Over a million on boil-water advisory

Over one million Montrealers were affected by a boil-water advisory Wednesday after an apparent malfunction at Canada's second-biggest filtration plant.

The incident resulted in brownish water gushing from fire hydrants and an unpleasant aroma wafting, at least temporarily, over parts of the city.

The boil-water advisory applied to most of the island and even some neighbouring areas. Local officials described it as unprecedented in the recent history of the city.

"To my knowledge, it's the first time that we have in Montreal a boil-water advisory for so many people," said Valerie De Gagne, a spokesperson for the city.

She said the advisory applied to 1.3 million people, and would remain in place until at least Thursday morning. She said tests would be conducted in the meantime to determine whether the water was, in fact, contaminated.

"Once we get the results," she said, "we will be able to maintain the advisory or take it down."

Residents were advised to boil their water for at least a minute, or to use bottled water. They were also asked to avoid brushing their teeth with tap water.

However, tap water could still be used to wash dishes, take a shower or wash clothes.

The city said the advisory was prompted by abnormally low water levels at a treatment plant in the city's west end.

"The water (at the plant) dropped to a very low level. The sediments that were at the bottom ended up in the aqueducts," De Gagne said.

The affected Atwater station is the second-largest plant of its kind in Canada. It has been undergoing repair work. It remained unclear why the water dropped to such a low level, and whether the incident involved human error.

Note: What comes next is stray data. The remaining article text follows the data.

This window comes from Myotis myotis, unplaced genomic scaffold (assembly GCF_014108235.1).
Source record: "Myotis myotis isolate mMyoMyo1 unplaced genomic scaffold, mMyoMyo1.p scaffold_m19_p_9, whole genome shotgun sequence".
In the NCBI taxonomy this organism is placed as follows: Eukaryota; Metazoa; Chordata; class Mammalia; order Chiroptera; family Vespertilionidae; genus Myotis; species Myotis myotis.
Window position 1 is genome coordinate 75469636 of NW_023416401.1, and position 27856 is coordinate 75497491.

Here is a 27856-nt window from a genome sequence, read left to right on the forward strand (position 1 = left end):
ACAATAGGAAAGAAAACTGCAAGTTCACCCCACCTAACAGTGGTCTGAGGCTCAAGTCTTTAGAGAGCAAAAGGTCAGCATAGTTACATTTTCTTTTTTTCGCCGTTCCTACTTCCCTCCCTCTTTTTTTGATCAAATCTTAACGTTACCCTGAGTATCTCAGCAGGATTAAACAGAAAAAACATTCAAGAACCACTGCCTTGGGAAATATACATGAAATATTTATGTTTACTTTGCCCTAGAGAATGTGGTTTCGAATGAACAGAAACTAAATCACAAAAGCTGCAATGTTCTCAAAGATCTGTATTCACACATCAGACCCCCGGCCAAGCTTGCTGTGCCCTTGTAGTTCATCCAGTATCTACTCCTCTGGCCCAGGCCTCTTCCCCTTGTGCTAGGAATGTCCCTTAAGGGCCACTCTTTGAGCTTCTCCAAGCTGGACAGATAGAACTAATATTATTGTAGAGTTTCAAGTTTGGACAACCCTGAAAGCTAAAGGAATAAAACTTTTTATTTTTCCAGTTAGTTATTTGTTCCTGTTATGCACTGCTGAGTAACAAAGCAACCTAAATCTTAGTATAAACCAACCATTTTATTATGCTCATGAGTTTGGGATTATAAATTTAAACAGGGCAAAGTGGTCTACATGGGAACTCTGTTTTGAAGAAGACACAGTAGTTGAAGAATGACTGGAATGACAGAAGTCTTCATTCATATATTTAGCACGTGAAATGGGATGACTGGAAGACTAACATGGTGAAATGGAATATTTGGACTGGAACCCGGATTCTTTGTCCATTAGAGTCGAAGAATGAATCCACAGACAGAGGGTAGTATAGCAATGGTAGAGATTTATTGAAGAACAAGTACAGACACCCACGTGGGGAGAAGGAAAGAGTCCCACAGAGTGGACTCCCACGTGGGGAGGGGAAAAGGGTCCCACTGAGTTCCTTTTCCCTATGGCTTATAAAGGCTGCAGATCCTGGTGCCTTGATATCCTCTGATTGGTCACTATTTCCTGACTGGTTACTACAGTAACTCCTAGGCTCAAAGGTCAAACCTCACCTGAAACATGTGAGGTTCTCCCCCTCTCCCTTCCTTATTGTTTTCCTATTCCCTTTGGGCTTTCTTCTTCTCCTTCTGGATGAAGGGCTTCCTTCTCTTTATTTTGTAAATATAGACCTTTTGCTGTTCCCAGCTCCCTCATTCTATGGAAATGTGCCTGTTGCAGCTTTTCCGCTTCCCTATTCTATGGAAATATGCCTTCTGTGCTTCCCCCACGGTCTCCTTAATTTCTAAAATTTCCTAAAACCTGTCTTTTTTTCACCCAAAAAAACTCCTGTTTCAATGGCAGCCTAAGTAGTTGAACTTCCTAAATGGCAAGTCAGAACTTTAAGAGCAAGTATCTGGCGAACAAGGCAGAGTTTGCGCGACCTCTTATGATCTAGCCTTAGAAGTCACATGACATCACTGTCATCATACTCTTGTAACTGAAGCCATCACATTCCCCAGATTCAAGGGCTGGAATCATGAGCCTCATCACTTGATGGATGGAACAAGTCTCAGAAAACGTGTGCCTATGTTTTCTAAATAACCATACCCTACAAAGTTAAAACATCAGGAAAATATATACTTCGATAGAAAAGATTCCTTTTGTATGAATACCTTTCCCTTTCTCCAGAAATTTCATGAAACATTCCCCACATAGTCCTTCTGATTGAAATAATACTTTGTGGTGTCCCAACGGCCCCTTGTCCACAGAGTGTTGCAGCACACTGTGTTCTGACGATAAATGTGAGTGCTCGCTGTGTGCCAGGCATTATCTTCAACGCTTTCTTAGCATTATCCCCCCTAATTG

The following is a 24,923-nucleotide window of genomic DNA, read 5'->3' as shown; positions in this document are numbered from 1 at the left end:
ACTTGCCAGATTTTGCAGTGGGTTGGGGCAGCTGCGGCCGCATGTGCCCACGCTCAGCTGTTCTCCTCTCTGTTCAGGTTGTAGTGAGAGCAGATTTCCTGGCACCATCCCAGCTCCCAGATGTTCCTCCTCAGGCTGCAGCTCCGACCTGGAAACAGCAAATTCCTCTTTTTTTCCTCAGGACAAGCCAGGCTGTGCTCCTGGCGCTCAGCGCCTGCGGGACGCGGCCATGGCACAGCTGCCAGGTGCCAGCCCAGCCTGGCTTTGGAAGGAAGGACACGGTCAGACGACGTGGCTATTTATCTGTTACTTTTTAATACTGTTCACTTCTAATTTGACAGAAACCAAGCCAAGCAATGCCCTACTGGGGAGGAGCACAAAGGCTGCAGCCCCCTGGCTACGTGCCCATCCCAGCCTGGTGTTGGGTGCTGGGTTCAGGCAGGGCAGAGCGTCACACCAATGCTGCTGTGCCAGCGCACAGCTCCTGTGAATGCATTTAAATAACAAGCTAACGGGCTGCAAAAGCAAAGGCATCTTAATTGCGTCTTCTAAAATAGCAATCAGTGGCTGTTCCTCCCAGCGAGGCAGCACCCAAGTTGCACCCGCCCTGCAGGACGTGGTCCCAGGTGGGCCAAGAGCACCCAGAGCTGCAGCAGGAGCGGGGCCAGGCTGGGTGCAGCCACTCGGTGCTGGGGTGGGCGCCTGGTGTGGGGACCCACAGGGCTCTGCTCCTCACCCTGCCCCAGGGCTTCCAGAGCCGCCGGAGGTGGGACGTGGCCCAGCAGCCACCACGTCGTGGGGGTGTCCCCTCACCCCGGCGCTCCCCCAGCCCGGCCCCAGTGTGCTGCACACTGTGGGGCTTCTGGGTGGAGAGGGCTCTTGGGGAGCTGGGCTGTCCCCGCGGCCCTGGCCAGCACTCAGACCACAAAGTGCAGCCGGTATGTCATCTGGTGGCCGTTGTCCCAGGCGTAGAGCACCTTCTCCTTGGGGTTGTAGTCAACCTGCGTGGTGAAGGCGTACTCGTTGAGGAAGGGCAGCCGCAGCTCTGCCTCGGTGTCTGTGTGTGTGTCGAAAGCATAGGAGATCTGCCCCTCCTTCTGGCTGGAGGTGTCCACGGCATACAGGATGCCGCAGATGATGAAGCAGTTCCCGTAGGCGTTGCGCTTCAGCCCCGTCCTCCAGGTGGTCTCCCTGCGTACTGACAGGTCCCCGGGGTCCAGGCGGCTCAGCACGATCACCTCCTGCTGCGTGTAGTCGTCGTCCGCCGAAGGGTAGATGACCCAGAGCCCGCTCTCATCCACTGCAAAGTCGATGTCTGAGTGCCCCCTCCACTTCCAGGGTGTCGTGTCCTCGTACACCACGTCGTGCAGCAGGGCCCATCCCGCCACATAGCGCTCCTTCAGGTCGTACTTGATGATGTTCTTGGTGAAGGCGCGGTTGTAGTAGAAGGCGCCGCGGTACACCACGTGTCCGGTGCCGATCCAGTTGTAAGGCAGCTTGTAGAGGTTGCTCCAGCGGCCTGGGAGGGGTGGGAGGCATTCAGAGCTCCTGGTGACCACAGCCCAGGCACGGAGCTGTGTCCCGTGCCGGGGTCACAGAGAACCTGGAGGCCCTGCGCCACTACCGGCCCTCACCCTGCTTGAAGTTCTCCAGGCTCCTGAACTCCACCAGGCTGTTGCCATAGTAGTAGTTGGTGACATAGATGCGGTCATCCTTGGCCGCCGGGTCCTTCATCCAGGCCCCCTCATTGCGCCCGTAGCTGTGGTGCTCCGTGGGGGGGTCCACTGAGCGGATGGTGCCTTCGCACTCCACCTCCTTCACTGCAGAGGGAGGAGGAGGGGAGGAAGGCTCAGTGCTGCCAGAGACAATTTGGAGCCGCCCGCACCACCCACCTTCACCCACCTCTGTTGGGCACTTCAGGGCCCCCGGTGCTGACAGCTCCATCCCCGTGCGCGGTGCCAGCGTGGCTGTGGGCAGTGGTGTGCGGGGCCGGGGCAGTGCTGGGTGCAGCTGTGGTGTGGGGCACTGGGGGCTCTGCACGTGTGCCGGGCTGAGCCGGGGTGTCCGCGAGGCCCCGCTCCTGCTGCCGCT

Equally unclear, Wednesday, was the water in the city. A number of residents reported seeing a brownish liquid gushing from their taps.

The fountain around city hall, for instance, looked like it was filled with mud.

While some Montreal boroughs initially started purging their fire hydrants, they were asked to stop to ensure adequate water supplies for the city, De Gagne said.

The gushing hydrants created bizarre scenes in the city, as rapids temporarily rushed down sloping streets.

It was reminiscent of an incident last winter, where a problem during renovations at a reservoir on Mount Royal caused far bigger flooding with frigid water in the city's downtown.

It was also the second major infrastructure problem in Montreal in less than 24 hours. The previous evening, the city's metro system had suffered a complete shutdown at the height of rush hour because of computer issues.

There was yet another glitch Wednesday: the city website, which carried the water advisory, appeared to be down during the morning.


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